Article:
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I have a pair of trekking bars I had on a Trek 4300 for quite a few years. My son wore the bike out when he was in college. I think I want to put the bars on my 2002 520. Sounds like it might be more of a job than I want to take on.
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Old 09-03-20, 06:45 PM
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Originally Posted by sloar View Post
Iíve always rode drop bars, but as I get older Iíve been thinking about some sort of straight bar with a small riser on my Trucker. For those of you that have done this, how do you like it? What type of bar and shift system do you use? Thanks
Like it very much. Plenty of grip position for different handling requirements. Wide for tight turns. Narrow for cruising.

Generic 700mm riser bar. M310 8 speed shifters.

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Old 09-04-20, 07:34 AM
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At age 69 I have experimented with a variety of setups and really still prefer drop bars and set pretty low at that. I have not found raising them to add comfort and find riding with hands on the hoods to be my go to position the large majority of the time.

I have an old rigid mtb (1990 vintage Cannondale) that I also fitted with drop bars. It is nice for mixed on/off road touring and isn't bad even on technical singletrack. One big benefit was that my arthritic thumbs no longer have to deal with the thumb shifters (it now has some old 7 speed brifters). I have it set up with the bars pretty low much like my road bike.

My newer mtb which is used almost exclusively off road has front suspension, flat bars, and the bars are just a little higher, but still lower than the saddle.
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Old 09-04-20, 09:11 AM
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Have a look at the bikepacking setups from the 2019 Tour Divide: https://bikepacking.com/bikes/tour-divide-rigs-2019/

Those racers using flat bars typically have short bar ends for placing their hands in the "hoods" position. Almost everyone uses aero bars. You can also make out some Jones Loop bars, which I've used extensively and love.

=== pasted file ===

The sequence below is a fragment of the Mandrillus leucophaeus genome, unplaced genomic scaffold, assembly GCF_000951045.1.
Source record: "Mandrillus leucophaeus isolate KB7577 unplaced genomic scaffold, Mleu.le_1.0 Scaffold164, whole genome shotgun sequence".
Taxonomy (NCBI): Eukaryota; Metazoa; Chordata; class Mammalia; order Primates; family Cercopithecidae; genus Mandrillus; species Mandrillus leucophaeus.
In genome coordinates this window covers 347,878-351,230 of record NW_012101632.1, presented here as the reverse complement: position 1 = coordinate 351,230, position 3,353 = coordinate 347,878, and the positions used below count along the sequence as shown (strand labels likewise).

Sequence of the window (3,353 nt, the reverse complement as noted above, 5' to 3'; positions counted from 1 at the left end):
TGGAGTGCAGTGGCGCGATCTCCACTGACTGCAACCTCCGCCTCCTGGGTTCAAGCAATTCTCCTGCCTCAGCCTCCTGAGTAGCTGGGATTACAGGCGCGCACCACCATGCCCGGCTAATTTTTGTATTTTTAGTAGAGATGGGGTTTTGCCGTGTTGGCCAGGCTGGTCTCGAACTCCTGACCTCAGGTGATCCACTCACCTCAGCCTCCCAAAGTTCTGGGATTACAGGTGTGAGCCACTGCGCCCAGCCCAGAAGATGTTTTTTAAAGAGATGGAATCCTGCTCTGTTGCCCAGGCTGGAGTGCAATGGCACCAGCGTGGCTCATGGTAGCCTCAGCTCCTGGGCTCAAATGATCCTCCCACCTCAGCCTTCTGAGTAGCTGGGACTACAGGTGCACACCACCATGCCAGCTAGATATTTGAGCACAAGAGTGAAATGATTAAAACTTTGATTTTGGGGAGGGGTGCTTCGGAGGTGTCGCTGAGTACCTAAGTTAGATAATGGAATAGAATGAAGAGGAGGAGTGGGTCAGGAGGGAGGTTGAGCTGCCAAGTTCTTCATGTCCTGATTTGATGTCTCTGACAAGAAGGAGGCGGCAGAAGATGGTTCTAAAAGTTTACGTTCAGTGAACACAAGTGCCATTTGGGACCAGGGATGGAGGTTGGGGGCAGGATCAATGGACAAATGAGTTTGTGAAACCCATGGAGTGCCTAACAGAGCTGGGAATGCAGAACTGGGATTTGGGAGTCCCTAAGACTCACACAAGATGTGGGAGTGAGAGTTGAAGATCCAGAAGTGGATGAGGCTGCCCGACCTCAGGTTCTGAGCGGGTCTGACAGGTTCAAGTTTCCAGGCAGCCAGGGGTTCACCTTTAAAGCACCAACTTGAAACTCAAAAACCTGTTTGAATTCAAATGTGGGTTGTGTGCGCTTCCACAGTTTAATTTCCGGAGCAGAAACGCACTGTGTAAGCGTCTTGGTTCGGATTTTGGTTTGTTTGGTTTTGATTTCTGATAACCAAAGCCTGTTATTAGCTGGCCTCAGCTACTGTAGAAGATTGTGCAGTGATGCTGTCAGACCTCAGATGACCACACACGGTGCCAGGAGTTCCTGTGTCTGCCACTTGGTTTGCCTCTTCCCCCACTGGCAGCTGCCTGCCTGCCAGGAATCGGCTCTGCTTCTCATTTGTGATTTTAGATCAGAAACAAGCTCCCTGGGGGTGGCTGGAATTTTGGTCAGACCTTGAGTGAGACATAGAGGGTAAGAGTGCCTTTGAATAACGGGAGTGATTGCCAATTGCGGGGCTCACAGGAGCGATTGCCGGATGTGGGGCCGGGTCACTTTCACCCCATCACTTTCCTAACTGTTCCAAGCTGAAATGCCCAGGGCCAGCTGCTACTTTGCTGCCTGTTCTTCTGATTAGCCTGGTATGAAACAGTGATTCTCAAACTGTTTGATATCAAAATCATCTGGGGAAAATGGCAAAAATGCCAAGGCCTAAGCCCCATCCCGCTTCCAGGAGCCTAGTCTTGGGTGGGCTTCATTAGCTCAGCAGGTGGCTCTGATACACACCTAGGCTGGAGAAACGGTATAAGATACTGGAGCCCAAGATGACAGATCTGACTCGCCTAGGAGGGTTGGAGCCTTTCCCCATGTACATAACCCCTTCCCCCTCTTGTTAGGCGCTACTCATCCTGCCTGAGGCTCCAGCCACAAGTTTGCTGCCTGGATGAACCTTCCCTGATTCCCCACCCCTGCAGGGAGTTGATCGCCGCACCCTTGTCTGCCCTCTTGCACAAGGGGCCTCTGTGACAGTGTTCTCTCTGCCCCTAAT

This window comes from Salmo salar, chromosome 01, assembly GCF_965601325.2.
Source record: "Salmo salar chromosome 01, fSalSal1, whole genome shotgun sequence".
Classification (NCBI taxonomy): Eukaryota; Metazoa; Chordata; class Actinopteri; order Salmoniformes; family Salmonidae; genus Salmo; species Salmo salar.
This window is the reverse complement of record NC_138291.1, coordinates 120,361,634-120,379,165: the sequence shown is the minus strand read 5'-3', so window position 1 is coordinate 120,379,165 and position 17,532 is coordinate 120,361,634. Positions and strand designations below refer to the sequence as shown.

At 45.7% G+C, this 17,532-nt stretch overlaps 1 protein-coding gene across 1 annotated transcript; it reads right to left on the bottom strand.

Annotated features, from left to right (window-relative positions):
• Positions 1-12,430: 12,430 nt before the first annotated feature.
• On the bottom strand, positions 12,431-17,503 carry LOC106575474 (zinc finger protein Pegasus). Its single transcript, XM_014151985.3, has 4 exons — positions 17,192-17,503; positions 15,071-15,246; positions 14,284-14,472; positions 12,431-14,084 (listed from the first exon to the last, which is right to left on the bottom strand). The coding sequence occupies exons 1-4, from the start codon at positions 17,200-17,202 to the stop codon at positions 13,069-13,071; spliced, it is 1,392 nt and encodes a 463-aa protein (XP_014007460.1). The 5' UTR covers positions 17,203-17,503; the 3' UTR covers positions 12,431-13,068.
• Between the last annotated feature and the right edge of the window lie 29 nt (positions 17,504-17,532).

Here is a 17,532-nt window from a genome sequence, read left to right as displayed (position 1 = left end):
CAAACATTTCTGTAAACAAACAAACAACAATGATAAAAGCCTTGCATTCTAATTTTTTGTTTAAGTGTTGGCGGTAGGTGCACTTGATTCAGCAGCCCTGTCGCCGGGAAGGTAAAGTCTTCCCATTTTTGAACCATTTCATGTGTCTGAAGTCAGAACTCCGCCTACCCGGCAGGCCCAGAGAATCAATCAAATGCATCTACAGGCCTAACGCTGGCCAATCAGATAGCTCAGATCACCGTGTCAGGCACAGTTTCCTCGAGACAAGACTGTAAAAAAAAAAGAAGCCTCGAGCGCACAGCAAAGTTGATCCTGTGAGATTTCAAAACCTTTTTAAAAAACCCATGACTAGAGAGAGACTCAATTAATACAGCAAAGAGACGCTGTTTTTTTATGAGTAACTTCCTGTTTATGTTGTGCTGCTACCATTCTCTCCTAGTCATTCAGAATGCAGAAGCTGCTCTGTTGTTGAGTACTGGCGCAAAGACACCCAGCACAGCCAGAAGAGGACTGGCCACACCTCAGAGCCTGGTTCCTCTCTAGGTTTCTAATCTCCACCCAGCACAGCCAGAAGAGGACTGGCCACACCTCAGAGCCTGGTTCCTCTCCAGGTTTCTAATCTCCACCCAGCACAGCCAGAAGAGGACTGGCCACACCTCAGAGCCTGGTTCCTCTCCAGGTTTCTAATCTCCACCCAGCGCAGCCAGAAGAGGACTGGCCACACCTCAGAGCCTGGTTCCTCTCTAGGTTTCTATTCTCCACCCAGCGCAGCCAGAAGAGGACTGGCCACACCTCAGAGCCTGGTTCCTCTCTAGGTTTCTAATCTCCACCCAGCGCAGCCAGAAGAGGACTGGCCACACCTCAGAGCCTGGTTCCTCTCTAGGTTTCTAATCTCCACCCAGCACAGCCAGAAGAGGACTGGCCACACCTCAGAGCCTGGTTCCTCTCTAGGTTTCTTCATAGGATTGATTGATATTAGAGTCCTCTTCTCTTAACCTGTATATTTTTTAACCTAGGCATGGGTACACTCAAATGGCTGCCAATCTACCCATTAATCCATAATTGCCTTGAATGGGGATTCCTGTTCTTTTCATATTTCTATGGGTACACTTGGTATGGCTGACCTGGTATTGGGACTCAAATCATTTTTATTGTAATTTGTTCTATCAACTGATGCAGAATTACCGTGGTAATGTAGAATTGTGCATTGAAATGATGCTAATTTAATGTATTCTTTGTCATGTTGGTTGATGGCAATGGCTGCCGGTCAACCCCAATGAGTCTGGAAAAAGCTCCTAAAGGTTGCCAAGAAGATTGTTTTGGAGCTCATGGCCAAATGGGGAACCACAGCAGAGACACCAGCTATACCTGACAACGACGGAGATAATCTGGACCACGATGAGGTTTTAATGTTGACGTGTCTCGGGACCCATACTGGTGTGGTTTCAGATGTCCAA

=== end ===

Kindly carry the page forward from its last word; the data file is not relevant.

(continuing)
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Old 09-04-20, 09:55 AM
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+1 ... trekking bars : provides accommodation for Magura Brakes & Rohloff Shift grip.


Last edited by fietsbob; 09-07-20 at 11:17 AM.
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Old 09-05-20, 06:38 PM
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Originally Posted by sloar View Post
Iíve always rode drop bars, but as I get older Iíve been thinking about some sort of straight bar with a small riser on my Trucker. For those of you that have done this, how do you like it? What type of bar and shift system do you use? Thanks
When I hit my mid 50ís and acquired a gut the drops were no longer an option but as well brake control on the hoods was pretty bad with a heavy front load at low speeds so I went to a Jones H bar. Straight mtn bike bars and bar end extensions isnít as comfortable as the various trekking bars. that allow more neutral hand positions similar to the top of the hoods on drop bars.
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Old 09-07-20, 12:23 AM
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This


Shimano BL-R780 and SL-R770 driving an Ultegra 6500GS RD. These are Ultegra level shifters and brake levers for flat bars. This bike has a Dura-Ace DT front shifter and derailleur. These shifter are so positive in shifting I almost miss that they shifted. They can be found on eBay and I found 3 sets in the Netherlands and non-fixie facilitated for me.